Pulling back the curtain on the translation process

I've been fortunate enough to have my novels translated and published in more than 25 countries around the world. Just this week I heard from readers in Mexico, France, Brazil, and Australia, including two students who are reading Memoirs of an Imaginary Friend in school and one woman who strongly believes that Something Missing must be made into a film.

It was recently optioned again for film, so perhaps she will be proven correct.

But when it comes to the actual translations, I have almost no say over specifics, including the cover art. In the past ten years, I've spoken to translators two or three times in Germany and France when they had questions, but for the most part, I receive a check, and most of the time, I eventually receive the foreign edition of the novel. 

It's a process very much out of my hands.

This is why I enjoyed this video so much. It sort of pulled back the curtain a bit on the process of turning a book written in English into one that can be read by people in countries around the world..

While I have not sold quite as many books as JK Rowling, I'd like to think that translators are making just as many thoughtful decisions as the translators of her novels.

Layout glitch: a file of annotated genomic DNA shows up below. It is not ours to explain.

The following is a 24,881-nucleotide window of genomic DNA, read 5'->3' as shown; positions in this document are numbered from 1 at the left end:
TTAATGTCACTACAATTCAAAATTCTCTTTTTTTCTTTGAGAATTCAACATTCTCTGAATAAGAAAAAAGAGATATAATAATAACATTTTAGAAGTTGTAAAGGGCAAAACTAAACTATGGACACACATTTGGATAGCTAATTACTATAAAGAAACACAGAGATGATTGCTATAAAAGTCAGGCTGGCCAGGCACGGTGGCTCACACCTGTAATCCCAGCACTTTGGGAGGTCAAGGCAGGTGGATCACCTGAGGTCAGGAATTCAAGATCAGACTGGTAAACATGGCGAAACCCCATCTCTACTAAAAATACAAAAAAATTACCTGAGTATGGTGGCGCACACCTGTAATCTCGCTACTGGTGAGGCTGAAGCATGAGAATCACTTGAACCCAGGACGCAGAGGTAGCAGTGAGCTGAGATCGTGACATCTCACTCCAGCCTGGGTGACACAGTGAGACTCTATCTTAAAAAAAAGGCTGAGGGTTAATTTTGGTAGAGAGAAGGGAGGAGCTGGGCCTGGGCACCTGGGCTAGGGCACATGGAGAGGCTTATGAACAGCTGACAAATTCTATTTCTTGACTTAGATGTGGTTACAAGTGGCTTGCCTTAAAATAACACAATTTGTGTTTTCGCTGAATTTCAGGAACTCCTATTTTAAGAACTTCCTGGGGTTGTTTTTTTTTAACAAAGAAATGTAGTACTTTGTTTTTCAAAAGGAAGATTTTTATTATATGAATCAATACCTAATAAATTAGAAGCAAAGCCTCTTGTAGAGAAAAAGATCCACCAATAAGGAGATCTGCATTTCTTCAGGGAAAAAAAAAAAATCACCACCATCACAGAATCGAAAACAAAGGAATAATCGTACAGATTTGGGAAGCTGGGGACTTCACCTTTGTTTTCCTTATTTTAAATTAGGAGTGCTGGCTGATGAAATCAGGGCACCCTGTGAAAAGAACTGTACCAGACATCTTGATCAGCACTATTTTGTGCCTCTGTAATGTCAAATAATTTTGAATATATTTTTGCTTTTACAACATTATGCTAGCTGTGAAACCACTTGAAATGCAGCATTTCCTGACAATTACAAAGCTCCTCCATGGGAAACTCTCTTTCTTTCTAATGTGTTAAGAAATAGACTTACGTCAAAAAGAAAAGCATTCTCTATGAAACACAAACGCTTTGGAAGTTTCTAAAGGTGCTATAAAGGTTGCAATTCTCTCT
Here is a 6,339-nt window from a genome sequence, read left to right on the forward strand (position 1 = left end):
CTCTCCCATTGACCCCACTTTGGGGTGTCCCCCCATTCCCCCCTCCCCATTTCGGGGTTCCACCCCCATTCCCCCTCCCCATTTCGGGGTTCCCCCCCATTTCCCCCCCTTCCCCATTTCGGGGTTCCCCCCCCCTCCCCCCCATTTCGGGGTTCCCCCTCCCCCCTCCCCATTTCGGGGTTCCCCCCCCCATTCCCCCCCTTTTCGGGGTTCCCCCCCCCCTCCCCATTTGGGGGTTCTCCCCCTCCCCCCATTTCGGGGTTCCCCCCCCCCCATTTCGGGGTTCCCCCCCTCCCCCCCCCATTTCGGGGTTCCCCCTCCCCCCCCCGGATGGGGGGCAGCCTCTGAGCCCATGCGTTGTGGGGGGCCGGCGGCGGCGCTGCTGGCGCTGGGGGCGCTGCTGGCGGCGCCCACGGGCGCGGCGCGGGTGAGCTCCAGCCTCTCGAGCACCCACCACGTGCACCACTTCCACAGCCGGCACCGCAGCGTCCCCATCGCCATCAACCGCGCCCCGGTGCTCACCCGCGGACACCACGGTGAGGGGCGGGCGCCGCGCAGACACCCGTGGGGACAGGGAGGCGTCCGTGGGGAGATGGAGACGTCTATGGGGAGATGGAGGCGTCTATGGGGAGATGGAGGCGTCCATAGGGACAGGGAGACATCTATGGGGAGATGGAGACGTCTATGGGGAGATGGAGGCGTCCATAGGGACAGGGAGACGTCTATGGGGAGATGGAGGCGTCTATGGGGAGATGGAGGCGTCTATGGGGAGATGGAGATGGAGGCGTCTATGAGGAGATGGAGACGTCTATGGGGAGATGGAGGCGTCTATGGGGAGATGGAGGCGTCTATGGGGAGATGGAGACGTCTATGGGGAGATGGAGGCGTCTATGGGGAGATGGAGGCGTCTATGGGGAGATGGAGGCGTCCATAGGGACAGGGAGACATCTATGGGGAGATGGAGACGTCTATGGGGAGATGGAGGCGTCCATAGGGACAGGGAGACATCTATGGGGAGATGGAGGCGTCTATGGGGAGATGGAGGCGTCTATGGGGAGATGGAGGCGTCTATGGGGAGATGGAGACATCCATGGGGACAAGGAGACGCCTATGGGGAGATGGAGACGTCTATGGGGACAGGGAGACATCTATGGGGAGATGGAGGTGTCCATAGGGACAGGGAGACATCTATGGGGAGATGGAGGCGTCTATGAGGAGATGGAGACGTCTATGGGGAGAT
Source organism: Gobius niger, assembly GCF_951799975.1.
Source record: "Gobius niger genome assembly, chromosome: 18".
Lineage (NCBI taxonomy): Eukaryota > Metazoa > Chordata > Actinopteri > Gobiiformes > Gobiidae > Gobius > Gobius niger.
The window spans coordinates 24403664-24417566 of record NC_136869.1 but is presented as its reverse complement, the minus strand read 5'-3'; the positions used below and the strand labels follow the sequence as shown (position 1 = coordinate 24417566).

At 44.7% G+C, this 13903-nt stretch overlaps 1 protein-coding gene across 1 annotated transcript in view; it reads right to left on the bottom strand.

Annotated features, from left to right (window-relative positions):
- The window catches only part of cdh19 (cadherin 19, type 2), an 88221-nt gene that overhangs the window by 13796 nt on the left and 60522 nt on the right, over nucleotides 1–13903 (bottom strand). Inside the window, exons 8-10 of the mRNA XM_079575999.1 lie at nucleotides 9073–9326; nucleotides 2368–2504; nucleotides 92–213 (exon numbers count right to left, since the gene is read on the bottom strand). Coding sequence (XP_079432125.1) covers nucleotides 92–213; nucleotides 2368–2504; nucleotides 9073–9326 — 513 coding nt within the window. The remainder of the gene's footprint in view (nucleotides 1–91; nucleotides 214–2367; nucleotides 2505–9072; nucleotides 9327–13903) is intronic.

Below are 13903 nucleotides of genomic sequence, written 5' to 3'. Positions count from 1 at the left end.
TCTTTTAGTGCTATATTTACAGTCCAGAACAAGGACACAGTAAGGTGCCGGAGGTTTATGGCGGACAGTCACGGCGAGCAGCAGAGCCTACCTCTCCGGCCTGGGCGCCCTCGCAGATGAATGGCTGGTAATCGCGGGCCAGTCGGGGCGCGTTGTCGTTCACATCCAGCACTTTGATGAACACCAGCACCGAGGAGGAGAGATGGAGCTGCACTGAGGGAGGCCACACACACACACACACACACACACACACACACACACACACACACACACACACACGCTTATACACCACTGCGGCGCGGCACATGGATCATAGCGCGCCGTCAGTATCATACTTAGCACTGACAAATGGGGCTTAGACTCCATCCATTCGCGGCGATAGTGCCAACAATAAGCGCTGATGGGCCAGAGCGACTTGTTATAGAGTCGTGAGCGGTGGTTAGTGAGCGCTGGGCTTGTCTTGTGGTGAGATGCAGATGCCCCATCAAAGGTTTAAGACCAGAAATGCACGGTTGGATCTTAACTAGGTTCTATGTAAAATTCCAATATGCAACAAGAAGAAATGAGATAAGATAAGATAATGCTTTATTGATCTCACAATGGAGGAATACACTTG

They left their bookstores behind.

A new study has found that at various times the British have invaded almost 90 percent of the countries around the globe.


The analysis of the histories of the almost 200 countries found only 22 which have never experienced an invasion by the British.

And the Brits seemed so civilized.

As an author, I’ve noticed that even though the British relinquished control over most of their empire, they seem to have left their bookstores behind. When I sold the publication rights for MEMOIRS OF AN IMAGNARY FRIEND to Little Brown UK and agreed to use a pen name for the book, I was under the impression that my pseudonym, Matthew Green, would reside only on the British Isles, where the books were to be published.

But since it’s publication in March of this year, I have heard from readers of the UK edition in Australia, South Africa, Dubai, Turkey, India, Morocco and a number of countries in Europe and especially the Far East.

So much for staying put on the British Isles.  

It’s been both surprising and thrilling to hear from these readers around the world. The idea that a story I made up in my head has spread to the corners of the globe is one I would have never imagined. The book is even being adapted for the stage in South Africa. But when I agreed to the pen name, I had no idea that Matthew Green would be landing in as many books shops in as many places around the world as he has.

Clever of the British to remove their troops and infrastructure from these nations but leave their bookshops behind.

Win the hearts and minds, and what better way than through a book?